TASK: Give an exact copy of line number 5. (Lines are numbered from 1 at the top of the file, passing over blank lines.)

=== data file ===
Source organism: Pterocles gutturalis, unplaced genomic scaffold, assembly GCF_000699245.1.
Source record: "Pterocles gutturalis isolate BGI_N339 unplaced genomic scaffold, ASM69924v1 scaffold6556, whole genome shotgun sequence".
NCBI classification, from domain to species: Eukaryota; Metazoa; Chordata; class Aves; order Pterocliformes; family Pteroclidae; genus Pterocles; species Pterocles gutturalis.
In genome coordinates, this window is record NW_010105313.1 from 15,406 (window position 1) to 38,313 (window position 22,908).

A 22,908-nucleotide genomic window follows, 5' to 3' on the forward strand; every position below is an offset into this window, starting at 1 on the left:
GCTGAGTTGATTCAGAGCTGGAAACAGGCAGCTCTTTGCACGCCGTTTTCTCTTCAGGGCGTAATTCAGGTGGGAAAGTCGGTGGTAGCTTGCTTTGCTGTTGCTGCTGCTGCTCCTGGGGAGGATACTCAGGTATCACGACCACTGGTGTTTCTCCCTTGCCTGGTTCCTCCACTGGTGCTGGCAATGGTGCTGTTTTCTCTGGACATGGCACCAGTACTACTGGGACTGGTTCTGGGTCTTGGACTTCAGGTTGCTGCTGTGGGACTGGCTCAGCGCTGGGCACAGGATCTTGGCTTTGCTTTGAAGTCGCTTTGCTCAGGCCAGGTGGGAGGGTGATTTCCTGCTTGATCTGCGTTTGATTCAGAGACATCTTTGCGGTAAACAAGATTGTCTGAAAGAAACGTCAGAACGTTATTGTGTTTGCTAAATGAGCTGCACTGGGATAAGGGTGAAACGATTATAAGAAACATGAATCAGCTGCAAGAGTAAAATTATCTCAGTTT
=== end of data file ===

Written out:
A 22,908-nucleotide genomic window follows, 5' to 3' on the forward strand; every position below is an offset into this window, starting at 1 on the left: